Senior military leaders from the U.S., United Kingdom, France, Brazil and 40nations across the African continent converged in “The Warm Heart of Africa” for an opportunity to strengthen partnerships.
Gen. Griffin “Spoon” Phiri, Malawi Defence Force chief of defense welcomed African Land Forces Summit 2017 attendees during an introductory session and opening ceremony, May 8, in Lilongwe, Malawi.
For the fifth time, ALFS is providing a forum for this diverse group of military leaders to discuss and develop cooperative solutions to regional and transregional challenges and threats.
“Development is directly linked to security,” Phiri said. “There is no country which can evolve without security.”
Saulos Klaus Chilima, vice president of Malawi, Gen. Daniel Allyn, U.S. Army vice chief of staff, and Mary Beth Leonard, U.S. ambassador to the African Union, each provided remarks during the opening ceremony.
“The theme for this year’s summit is ‘enhancing capacity through partnership in Africa,'” Leonard said. “This theme resonates with all of the initiatives we support and the relationships we are building across this continent.”
The goal of enhanced cooperation formed through ALFS sessions and other interoperability training is to increase the capacity to build regional security throughout Africa as a whole.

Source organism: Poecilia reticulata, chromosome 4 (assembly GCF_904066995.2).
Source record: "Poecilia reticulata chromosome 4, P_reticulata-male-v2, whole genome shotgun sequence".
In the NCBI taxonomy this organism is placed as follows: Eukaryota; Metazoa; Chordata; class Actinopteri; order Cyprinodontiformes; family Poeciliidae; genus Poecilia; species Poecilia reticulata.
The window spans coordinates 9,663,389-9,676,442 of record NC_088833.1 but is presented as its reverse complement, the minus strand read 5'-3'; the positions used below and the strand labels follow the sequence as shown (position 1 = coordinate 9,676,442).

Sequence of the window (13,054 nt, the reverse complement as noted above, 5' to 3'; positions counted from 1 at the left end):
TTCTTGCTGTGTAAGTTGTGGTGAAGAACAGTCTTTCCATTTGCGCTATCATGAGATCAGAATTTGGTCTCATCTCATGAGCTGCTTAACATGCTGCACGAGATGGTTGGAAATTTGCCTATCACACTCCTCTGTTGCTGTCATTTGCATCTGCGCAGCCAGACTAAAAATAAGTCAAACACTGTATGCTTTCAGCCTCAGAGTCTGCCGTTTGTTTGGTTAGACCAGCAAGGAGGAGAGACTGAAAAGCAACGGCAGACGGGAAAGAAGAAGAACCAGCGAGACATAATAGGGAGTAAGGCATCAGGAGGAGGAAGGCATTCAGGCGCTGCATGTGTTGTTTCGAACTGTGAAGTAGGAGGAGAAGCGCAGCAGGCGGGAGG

“By collectively addressing regional concerns through this forum, I am confident we will reinforce U.S. and African partnerships to promote security, stability and peace in Africa, through strengthening leadership and strategy development in the defense institutions of our African partners,” Leonard added.
Three plenary sessions during this annual, weeklong seminar will allow ALFS participants to discuss several key topics shared across African military ranks.
Leaders then split into regional groups for breakout discussion sessions.
This year ALFS kicks off its first Senior Enlisted Program, featuring noncommissioned officer professional development during briefings at the Malawi Armed Forces College.
Senior enlisted leaders will continue collaborating during a dedicated NCO breakout session later in the week.
Break periods throughout the packed schedule will provide vital time for leaders to further build relationships on a more personal level, noted Maj. Gen. Joseph Harrington, commander of U.S. Army Africa during his introductory remarks.
In addition to working out solutions to common issues, partnerships built through ALFS can benefit African partners and U.S. leaders throughout ongoing military interoperability exercises across the continent.
“The U.S. remains a steadfast partner for Africa and continues to stand by the African Union and its member states as we endeavor to increase cooperation and enhance the capacity of our African partners to enhance regional security,” Leonard concluded. “As Africa stands against terror and conflict, I want you to know that the U.S. stands with you.”